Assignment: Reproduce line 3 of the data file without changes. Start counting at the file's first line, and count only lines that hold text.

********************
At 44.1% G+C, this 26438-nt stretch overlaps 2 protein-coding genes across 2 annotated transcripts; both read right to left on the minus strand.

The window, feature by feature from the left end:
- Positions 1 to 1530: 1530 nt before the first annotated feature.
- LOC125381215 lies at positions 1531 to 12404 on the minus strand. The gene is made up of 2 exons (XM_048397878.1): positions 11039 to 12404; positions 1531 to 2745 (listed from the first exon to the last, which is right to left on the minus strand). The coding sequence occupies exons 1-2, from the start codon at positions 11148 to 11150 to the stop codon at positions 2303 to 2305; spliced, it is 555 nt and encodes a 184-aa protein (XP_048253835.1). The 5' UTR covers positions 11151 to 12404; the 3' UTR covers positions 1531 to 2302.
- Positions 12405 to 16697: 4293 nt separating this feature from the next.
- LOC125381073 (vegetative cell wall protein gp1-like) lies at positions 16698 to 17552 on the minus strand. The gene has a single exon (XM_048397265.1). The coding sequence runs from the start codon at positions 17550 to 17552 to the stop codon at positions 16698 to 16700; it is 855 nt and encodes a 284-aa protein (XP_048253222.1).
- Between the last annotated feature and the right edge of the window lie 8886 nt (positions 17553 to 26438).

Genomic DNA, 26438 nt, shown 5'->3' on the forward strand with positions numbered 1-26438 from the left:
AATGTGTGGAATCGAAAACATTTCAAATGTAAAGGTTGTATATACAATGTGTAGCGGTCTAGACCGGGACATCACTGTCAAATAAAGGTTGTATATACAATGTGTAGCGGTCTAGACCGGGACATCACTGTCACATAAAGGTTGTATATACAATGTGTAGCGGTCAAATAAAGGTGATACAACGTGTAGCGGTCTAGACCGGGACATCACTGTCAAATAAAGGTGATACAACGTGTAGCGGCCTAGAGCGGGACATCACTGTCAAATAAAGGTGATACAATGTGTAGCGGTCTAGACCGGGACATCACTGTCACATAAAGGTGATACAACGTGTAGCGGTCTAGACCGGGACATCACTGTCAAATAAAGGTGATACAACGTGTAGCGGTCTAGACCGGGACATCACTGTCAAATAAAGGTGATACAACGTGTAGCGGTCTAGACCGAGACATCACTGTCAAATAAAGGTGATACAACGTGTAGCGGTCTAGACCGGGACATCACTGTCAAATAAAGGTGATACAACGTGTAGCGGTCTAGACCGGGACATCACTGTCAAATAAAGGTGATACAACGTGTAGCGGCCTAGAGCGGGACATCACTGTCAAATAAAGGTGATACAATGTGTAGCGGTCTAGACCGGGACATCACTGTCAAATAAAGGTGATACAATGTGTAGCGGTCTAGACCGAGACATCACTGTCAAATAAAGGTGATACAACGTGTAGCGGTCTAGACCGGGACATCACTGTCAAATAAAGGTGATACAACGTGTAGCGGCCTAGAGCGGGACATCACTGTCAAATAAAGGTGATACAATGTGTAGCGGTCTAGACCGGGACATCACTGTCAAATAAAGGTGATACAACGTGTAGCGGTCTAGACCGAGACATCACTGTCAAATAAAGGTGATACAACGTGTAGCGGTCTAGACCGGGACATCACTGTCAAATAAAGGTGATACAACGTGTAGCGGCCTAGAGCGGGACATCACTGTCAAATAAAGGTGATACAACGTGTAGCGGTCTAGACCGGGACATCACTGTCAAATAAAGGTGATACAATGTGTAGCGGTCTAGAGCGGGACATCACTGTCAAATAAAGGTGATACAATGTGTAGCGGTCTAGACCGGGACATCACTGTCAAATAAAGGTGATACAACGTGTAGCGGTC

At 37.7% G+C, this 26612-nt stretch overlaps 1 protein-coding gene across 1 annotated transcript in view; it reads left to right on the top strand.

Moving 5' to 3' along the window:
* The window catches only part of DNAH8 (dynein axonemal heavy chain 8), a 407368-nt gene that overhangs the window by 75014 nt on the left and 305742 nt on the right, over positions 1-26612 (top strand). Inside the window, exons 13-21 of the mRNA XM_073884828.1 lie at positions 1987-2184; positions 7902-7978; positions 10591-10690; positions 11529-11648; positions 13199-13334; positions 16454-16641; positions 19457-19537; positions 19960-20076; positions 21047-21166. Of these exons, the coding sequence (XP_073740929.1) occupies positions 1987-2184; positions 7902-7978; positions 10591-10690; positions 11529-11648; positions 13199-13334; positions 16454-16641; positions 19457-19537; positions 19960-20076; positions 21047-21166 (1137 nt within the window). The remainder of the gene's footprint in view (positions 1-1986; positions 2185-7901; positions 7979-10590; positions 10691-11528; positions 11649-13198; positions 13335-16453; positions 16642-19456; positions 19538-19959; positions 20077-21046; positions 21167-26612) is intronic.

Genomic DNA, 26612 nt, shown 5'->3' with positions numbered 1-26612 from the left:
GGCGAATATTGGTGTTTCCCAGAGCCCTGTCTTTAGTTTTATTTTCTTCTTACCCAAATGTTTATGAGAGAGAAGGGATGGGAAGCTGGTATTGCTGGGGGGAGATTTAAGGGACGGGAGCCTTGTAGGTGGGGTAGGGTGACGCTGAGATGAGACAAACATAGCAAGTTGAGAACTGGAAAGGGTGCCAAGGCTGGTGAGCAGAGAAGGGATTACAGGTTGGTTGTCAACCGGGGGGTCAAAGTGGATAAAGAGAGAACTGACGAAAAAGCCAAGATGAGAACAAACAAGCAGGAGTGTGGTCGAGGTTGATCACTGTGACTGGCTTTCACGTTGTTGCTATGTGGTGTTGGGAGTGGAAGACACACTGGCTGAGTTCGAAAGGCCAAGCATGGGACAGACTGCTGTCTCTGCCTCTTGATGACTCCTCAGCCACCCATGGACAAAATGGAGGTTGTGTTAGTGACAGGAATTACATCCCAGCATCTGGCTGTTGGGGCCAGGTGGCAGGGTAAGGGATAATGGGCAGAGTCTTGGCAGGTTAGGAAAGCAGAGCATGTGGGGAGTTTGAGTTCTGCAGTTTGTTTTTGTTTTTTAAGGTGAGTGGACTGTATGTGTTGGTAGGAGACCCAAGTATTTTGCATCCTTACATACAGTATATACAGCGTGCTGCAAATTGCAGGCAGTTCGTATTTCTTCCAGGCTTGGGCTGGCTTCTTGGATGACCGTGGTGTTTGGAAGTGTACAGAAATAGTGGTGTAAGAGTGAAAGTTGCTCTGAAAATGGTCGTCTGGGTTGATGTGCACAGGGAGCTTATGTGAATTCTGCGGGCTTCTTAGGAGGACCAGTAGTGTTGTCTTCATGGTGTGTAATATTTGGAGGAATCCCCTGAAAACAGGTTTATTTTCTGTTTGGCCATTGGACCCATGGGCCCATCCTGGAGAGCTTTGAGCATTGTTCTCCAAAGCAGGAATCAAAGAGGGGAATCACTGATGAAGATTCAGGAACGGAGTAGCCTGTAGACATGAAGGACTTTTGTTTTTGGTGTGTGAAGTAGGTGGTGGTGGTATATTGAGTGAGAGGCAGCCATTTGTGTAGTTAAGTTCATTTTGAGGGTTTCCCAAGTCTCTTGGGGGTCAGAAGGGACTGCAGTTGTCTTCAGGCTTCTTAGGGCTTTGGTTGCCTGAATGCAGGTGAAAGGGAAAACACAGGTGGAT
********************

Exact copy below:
- Positions 1 to 1530: 1530 nt before the first annotated feature.